You will find the instructions in the User Manual in section 4.13 for creating your own motif stitches. This morning I was inspired by reading the Pintangle blog post by Sharon Boggan and looking at some of the very old-fashioned crazy quilt embroidery stitches. That led to the creation of a very pretty Herringbone embroidery motif stitch to go into my stash of motif stitches. Here’s what it looks like.


Herringbone stitch

And yes, it is very similar to some of the other Art & Stitch Plus motif stitches, but this one is just exactly the way I want it. In creating it, I used a bean stitch instead of a run stitch and lengthened the stitch a bit. I found as I changed the stitch length, the stitch changed a bit on my computer screen. There will likely be more adjustments after stitching it on the machine, but this is a good start.

Create DXF Cut File from MEA File in Art & Stitch SW

This tutorial is based on a tutorial that is presented as an adobe pdf file which is downloadable. Please respect the author’s copyright.

These instructions describe how to create a vector graphics file in Art and Stitch Plus software that will be used as a cut file in the Silhouette Studio Designer Edition software. This vector graphics file can be created from an embroidery file in any machine format or from an ans artwork file.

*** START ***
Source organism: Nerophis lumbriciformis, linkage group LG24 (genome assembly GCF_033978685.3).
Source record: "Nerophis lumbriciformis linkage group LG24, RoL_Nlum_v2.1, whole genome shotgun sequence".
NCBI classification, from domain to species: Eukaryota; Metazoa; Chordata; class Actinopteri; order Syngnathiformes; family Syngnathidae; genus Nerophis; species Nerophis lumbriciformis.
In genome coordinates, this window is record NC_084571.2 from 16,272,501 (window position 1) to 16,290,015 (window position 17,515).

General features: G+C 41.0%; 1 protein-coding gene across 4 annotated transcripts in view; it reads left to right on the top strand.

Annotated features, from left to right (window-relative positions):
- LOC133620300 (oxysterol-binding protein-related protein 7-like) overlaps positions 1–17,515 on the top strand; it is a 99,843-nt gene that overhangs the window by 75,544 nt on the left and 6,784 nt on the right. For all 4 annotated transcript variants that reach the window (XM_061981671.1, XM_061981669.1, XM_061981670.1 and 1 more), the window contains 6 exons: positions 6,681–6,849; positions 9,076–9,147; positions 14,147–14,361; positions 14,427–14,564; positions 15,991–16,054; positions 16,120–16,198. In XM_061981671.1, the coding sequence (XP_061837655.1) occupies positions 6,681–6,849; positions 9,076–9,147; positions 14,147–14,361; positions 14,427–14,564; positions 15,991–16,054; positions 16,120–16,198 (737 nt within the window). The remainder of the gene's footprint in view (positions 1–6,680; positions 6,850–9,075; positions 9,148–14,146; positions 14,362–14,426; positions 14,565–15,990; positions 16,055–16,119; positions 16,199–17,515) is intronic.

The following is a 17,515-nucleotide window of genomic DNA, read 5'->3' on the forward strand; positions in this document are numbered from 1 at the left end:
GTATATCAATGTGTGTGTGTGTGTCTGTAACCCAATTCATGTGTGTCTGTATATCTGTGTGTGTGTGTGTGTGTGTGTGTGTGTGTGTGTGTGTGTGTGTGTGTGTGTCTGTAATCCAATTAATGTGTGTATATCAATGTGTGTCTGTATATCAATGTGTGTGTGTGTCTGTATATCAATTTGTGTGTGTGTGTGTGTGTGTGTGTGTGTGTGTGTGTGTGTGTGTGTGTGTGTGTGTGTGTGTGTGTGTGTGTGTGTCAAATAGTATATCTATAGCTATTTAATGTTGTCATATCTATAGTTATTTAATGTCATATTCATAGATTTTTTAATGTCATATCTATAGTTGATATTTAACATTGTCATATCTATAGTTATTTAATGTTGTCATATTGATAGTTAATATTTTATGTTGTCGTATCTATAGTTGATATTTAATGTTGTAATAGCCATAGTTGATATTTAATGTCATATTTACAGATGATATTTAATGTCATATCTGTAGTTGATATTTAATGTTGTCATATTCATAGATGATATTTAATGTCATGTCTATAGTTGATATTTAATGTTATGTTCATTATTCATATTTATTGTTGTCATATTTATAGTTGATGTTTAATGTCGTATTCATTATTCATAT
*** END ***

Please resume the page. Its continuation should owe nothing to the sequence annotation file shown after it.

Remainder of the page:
Using Art and Stitch Plus, the embroidery file placement stitching lines for the applique shapes are separated from all the other stitches and converted to artwork. These shapes are then exported as artwork to a vector graphics file that can be read by the electronic cutter software. There are other ways to create and export a vector graphics file for this purpose, but the method described here is the easiest. The Silhouette Cameo Designer software accepts the following vector graphics file formats: gsd, dxf, svg.

NOTE: Bitmap files can be used to create cut files, however that is a different process than what is described here. The Silhouette Cameo software accepts the following bitmap formats: png, jpg, bmp, gif, and tiff. A bitmap file in one of these formats has to be outlined using the trace tool in the Silhouette Designer software before being converted to a cut file. The bitmap file has to be a high quality. This is a different process and is described elsewhere.

Step 1: Open the embroidery file.

01-open file

STEP 2: Save the embroidery file with a new name by using the “Save As” menu.
Name this NewFilename.ans

02-save as

STEP 3. Delete all items except outlines.